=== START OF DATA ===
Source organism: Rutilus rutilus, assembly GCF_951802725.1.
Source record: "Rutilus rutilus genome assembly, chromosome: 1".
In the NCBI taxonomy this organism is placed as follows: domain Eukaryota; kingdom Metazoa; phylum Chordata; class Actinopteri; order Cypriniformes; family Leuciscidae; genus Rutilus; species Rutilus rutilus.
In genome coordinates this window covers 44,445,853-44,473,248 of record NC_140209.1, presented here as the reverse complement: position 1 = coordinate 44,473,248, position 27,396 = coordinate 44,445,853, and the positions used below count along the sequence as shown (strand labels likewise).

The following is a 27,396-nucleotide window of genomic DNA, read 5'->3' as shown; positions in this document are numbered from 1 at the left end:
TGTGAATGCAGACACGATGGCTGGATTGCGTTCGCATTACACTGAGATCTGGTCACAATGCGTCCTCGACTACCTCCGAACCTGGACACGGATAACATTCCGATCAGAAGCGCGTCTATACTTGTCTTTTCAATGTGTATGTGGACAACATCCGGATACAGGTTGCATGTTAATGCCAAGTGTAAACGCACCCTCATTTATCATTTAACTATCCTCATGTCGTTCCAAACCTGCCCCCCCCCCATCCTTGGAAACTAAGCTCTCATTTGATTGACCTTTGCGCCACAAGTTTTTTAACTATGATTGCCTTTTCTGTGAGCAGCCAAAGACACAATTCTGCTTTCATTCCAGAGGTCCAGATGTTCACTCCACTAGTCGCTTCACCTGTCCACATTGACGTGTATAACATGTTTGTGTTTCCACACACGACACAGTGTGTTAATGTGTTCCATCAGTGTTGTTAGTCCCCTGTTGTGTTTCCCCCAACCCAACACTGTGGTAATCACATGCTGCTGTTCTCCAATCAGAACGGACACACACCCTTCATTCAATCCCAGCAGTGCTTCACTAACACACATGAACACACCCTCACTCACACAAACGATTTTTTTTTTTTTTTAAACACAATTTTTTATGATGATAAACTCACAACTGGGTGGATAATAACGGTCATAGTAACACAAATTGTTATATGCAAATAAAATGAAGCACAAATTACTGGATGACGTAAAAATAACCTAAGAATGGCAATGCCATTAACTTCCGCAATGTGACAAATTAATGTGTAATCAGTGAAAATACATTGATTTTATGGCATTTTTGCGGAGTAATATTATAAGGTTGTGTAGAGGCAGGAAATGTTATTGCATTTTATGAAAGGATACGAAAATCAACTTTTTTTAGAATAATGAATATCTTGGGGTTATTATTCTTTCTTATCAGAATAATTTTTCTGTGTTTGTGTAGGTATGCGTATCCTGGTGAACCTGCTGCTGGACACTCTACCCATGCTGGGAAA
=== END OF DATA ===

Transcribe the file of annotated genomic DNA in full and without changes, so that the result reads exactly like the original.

Source organism: Rutilus rutilus, assembly GCF_951802725.1.
Source record: "Rutilus rutilus genome assembly, chromosome: 1".
In the NCBI taxonomy this organism is placed as follows: domain Eukaryota; kingdom Metazoa; phylum Chordata; class Actinopteri; order Cypriniformes; family Leuciscidae; genus Rutilus; species Rutilus rutilus.
In genome coordinates this window covers 44,445,853-44,473,248 of record NC_140209.1, presented here as the reverse complement: position 1 = coordinate 44,473,248, position 27,396 = coordinate 44,445,853, and the positions used below count along the sequence as shown (strand labels likewise).

The following is a 27,396-nucleotide window of genomic DNA, read 5'->3' as shown; positions in this document are numbered from 1 at the left end:
TGTGAATGCAGACACGATGGCTGGATTGCGTTCGCATTACACTGAGATCTGGTCACAATGCGTCCTCGACTACCTCCGAACCTGGACACGGATAACATTCCGATCAGAAGCGCGTCTATACTTGTCTTTTCAATGTGTATGTGGACAACATCCGGATACAGGTTGCATGTTAATGCCAAGTGTAAACGCACCCTCATTTATCATTTAACTATCCTCATGTCGTTCCAAACCTGCCCCCCCCCCATCCTTGGAAACTAAGCTCTCATTTGATTGACCTTTGCGCCACAAGTTTTTTAACTATGATTGCCTTTTCTGTGAGCAGCCAAAGACACAATTCTGCTTTCATTCCAGAGGTCCAGATGTTCACTCCACTAGTCGCTTCACCTGTCCACATTGACGTGTATAACATGTTTGTGTTTCCACACACGACACAGTGTGTTAATGTGTTCCATCAGTGTTGTTAGTCCCCTGTTGTGTTTCCCCCAACCCAACACTGTGGTAATCACATGCTGCTGTTCTCCAATCAGAACGGACACACACCCTTCATTCAATCCCAGCAGTGCTTCACTAACACACATGAACACACCCTCACTCACACAAACGATTTTTTTTTTTTTTTAAACACAATTTTTTATGATGATAAACTCACAACTGGGTGGATAATAACGGTCATAGTAACACAAATTGTTATATGCAAATAAAATGAAGCACAAATTACTGGATGACGTAAAAATAACCTAAGAATGGCAATGCCATTAACTTCCGCAATGTGACAAATTAATGTGTAATCAGTGAAAATACATTGATTTTATGGCATTTTTGCGGAGTAATATTATAAGGTTGTGTAGAGGCAGGAAATGTTATTGCATTTTATGAAAGGATACGAAAATCAACTTTTTTTAGAATAATGAATATCTTGGGGTTATTATTCTTTCTTATCAGAATAATTTTTCTGTGTTTGTGTAGGTATGCGTATCCTGGTGAACCTGCTGCTGGACACTCTACCCATGCTGGGAAA